According to a recent article in the Financial Times, the election of President Emmanuel Macron is brightening up the property market in the City of Light
Over the last three months to June 2017, prime property sale prices have risen by nearly 10% in Paris, after the market experienced a gradual 14% price drop over five years to the middle of 2016.
This rebound, reports an article in the Financial Times, featuring Home Hunts, is being driven by domestic buyers with the most noticeable impact in the 16th arrondissement where discounts have caused buyers to snap up properties while they are at discount prices.
Property discounts still possible in Paris
Renowned for its grand Haussmannian buildings, properties in the 16th arrondissement – such as this beautiful three-bedroom apartment (HH-11821365) near avenue Henri Martin (on the market for €1,330,000) – have been traditionally owned by affluent French families.
Lower prices, however, have seen a broader range of domestic buyers purchasing in coveted neighbourhoods – especially since average Paris prices are far lower than London’s.
“Average sale prices in the second quarter of this year in prime central London were equivalent to €30,485 per square metre, according to Knight Frank,” states the article. “In Paris, the average prime sale was €17,461.”
Home Hunts says that international buyers’ appeal is focused largely on the 6th and 7th arrondissements, from around the Latin Quarter (Boulevard Saint-Germain) to the Eiffel Tower. Tim Swannie, Home Hunts’ Director, says that demand for the best addresses in these areas have held up even when prices were dropping elsewhere.
“Most clients fall in love with these areas as visitors as they contain many of the city’s top hotels,” explained Tim to the Financial Times. “Typically, when they buy, they want a view of the Eiffel Tower or the Seine and easy reach of the shopping on the Champs-Elysées.”
The view of the Eiffel Tower from this south-west-facing two-bedroom apartment (HH-11816235) shows the kind of view that is highly sought after in this area. Situated in a luxury building, the modern interiors have been refurbished to a high standard, meaning that owners could move in without expecting to carry out any updating work. It is sold furnished and is priced at €1,750,000.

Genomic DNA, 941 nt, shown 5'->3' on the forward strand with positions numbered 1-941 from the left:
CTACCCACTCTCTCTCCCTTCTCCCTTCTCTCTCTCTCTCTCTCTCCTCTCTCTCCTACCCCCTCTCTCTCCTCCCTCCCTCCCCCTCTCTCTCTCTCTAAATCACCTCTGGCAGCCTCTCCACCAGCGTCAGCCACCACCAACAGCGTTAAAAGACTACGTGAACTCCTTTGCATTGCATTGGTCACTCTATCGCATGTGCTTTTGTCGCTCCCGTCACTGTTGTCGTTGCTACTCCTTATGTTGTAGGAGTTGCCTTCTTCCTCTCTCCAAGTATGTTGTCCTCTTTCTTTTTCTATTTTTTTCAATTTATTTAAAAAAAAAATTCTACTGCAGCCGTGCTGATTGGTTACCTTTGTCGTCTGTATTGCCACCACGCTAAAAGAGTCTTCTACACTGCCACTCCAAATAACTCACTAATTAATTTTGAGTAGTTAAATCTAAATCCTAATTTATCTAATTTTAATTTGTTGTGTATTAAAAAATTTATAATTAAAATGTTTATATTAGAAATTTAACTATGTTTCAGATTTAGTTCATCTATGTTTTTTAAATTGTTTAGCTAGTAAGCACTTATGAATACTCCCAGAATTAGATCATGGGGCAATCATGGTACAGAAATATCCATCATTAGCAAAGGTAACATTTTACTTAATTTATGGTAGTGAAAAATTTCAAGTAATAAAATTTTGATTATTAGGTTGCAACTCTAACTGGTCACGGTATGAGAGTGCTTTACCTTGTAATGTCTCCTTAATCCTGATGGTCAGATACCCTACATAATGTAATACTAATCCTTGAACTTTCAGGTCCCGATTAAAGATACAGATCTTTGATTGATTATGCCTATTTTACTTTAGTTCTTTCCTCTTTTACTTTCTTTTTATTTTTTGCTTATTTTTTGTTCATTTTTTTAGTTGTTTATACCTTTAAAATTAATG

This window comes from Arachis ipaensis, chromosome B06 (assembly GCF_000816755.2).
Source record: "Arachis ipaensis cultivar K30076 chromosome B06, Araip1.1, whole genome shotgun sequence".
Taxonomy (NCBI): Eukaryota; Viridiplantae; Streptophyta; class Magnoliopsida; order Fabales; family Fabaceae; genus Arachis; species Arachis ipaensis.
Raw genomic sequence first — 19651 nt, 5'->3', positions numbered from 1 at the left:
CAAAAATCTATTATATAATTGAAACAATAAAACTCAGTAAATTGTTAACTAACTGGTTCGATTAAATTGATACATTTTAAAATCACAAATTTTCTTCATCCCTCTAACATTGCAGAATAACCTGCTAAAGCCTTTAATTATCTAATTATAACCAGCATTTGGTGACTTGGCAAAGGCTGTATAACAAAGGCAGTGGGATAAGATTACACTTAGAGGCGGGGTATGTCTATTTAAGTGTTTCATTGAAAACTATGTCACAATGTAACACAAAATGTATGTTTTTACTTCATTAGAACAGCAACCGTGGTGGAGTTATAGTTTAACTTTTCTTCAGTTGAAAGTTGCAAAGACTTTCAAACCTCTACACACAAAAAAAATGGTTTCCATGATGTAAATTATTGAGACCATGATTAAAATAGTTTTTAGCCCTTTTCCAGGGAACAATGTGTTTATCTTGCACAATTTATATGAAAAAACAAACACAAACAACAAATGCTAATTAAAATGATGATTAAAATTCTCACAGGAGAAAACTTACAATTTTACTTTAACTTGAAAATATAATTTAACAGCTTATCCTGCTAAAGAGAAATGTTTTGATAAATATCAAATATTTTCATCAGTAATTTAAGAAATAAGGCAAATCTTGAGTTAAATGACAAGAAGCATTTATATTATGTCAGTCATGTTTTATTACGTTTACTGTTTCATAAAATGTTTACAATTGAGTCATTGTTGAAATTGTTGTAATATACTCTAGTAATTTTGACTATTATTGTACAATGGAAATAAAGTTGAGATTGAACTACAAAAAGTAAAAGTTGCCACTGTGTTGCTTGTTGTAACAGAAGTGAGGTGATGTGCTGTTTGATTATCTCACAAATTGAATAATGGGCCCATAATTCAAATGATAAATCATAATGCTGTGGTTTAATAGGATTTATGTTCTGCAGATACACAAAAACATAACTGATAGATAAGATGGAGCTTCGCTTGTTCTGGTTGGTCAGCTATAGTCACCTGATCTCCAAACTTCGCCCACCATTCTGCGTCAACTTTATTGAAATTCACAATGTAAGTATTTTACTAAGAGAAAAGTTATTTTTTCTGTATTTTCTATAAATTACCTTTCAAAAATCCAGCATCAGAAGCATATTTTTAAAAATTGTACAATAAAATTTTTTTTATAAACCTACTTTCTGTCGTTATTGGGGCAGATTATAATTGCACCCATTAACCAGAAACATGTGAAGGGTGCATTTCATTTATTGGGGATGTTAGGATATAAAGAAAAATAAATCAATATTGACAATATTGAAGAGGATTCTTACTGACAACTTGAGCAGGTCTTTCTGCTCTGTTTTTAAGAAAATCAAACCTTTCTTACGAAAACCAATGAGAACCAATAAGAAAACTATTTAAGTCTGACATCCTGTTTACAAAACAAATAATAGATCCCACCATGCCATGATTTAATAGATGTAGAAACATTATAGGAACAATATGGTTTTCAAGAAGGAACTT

Macron’s wealth tax reform to further boost market
In terms of who is buying, Tim says that Middle Eastern clients are investing in Paris. “With all the press generated from the Macron victory,” he adds, “we are seeing more enquiries from the US and China.”
“The president’s pledge to reform the country’s unpopular wealth tax should bolster the appeal of Paris’s top-end neighbourhoods further,” says the article.
With the current tax relevant to households where taxable wealth is more than €1.3 million, the Financial Times explains that Macron is hoping to limit it to property. This will exempt assets “such as savings and investment”, which, Macron believes, contribute to France’s economy.
Now Paris has been selected to host the 2024 Olympics, further price increases are expected to evolve across the city’s property market. A study by the Centre for Law and Economics of Sport suggests that the economic impact from now until 2034 will be €10.7 billion and the benefit to tourism €3.5 billion.
While Paris tourism dropped in 2016, over 2017 it has already seen a return to strength with a record 89 million visitors expected to visit France by the end of the year.
“With the Olympics planned for 2024 and tax reforms planned by Macron, we are expecting the upturn in the Paris property market to continue,” says Tim.
If you are looking to buy property in Paris, you can search Home Hunts’ portfolio for luxurious prime property at www.home-hunts.com. But to speak to a consultant directly about off-market opportunities and your particular criteria, call +33 (0)970 44 66 43Paris